Former President Nelson Mandela was at the centre of scary health rumours and warnings of racial attacks in the event of his death yesterday.
While some messages claimed he had suffered a stroke, others warned that his death would spark attacks on whites.
Yesterday his spokesman, Zelda le Grange, dismissed the rumours and said Mandela was doing well and resting with his wife, Graca Machel, in Mozambique.
Police said the warnings to whites that blacks would attack them when Mandela died were without substance.
Director Sally de Beer, a spokesman in the office of National Police Commissioner Jackie Selebi, said the messages also incited whites to prepare to congregate at pre-identified "safe areas" and defend themselves.
"The SAPS states emphatically that the contents of the messages are malicious, scurrilous and without any foundation or substance whatsoever" said De Beer.
She said the messages had been sent by e-mail and SMSes.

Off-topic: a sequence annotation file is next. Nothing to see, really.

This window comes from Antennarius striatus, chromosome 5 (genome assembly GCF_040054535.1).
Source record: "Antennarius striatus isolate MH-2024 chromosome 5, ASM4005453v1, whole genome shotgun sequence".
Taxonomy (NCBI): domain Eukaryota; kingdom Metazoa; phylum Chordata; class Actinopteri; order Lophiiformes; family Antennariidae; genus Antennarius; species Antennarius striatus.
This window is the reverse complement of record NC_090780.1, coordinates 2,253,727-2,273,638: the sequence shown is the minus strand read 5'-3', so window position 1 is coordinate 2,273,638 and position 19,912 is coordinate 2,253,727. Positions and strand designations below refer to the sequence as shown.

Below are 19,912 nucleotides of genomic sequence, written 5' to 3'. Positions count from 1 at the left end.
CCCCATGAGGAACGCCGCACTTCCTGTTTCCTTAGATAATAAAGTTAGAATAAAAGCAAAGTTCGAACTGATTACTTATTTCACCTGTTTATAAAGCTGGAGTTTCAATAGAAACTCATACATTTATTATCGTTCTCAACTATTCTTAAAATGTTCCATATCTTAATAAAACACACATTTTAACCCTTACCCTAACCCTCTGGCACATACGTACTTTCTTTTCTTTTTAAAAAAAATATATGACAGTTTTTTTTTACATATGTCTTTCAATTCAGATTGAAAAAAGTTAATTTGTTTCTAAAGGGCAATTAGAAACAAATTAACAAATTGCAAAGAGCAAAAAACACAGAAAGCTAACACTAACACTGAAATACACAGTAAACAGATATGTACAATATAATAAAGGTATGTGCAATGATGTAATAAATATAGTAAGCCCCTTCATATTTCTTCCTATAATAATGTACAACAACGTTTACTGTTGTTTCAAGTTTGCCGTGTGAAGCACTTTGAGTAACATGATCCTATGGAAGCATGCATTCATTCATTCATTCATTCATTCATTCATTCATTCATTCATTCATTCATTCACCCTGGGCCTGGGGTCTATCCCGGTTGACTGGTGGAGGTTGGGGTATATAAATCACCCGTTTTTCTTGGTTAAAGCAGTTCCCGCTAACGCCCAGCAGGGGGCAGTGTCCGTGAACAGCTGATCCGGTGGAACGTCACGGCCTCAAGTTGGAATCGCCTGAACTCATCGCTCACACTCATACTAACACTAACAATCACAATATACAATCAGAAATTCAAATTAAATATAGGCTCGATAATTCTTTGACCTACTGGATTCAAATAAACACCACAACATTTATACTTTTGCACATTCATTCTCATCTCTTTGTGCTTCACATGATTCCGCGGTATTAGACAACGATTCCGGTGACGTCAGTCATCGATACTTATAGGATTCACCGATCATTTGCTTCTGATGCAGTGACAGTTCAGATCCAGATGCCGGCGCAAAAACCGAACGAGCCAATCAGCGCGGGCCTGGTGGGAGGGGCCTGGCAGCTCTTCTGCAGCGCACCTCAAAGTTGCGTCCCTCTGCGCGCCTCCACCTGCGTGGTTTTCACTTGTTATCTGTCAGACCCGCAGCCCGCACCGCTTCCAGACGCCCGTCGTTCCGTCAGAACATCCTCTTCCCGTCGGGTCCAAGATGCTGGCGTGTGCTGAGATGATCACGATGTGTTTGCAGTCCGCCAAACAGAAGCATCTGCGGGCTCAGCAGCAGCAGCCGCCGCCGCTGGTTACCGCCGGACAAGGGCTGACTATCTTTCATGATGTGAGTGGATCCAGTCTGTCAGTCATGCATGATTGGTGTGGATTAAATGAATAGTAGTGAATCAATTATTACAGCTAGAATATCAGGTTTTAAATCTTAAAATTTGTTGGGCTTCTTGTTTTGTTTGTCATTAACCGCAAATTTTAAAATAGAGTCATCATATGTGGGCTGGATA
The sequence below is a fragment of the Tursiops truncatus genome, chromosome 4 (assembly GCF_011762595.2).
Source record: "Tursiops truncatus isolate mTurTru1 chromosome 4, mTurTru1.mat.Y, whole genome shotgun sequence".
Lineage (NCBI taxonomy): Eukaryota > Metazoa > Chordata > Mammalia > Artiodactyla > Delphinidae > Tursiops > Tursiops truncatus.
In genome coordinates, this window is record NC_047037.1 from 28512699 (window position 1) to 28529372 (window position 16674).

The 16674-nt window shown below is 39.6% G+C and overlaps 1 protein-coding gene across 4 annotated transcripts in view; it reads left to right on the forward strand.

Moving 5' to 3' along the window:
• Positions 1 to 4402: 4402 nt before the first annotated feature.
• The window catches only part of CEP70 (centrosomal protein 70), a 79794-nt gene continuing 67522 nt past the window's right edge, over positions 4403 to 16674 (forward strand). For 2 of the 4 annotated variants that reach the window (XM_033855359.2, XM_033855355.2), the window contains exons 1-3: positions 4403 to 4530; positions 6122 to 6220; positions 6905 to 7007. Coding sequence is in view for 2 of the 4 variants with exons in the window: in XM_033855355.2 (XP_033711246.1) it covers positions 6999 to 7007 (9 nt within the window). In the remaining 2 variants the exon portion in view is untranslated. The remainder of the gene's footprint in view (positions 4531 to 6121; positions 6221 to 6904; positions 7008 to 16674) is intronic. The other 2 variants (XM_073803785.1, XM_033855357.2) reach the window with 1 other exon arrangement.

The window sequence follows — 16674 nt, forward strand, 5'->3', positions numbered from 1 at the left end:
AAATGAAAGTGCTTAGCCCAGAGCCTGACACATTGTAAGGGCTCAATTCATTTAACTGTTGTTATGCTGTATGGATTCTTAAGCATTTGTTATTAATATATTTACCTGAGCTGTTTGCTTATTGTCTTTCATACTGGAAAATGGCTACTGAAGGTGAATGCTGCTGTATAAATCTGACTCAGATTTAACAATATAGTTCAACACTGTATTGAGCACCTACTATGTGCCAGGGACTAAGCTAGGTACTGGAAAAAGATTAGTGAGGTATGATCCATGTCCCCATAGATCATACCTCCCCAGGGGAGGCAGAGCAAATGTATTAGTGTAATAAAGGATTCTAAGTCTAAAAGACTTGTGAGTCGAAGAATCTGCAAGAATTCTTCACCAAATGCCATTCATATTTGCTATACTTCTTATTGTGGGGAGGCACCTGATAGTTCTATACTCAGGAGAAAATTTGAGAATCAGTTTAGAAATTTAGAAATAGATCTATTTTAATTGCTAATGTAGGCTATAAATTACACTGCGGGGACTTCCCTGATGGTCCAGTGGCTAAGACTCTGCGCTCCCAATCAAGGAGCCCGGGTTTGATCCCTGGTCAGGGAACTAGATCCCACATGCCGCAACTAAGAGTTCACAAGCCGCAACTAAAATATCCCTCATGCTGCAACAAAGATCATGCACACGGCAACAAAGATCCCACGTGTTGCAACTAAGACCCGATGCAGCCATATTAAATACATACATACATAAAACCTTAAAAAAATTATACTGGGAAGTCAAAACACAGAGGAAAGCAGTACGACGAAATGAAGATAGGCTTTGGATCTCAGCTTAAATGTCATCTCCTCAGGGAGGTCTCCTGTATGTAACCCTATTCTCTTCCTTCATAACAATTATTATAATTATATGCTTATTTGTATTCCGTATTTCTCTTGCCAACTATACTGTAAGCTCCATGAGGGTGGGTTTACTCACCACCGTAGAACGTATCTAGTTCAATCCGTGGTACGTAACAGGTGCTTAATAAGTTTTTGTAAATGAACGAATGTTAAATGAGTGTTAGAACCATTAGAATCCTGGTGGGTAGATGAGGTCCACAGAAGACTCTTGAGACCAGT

"The messages form part of a disinformation campaign and publicity stunt by a group known as the Suidlanders under the leadership of one Gustav Muller," she said.
"Those behind this insensitive and repulsive campaign are clearly not acting in the best interests of the country.
"Their actions are apparently intended to incite racial intolerance and hysteria among the inhabitants of South Africa.
"He is enjoying some peaceful quality time by the side of his wife away from the pressures in Johannesburg.
"We communicate with him almost daily and he is in good spirits.
"We reassure the public that we will not be irresponsible if ever it becomes necessary for us to alert them to any matters relating to Mr Mandela, but at the same time we urge the public not to pay attention to rumours or pursue them."
Le Grange said Mandela's office had been aware of the e-mails for a number of months.
"Despite our attempts to dismiss these, they continue to surface and circulate," she said. - Sapa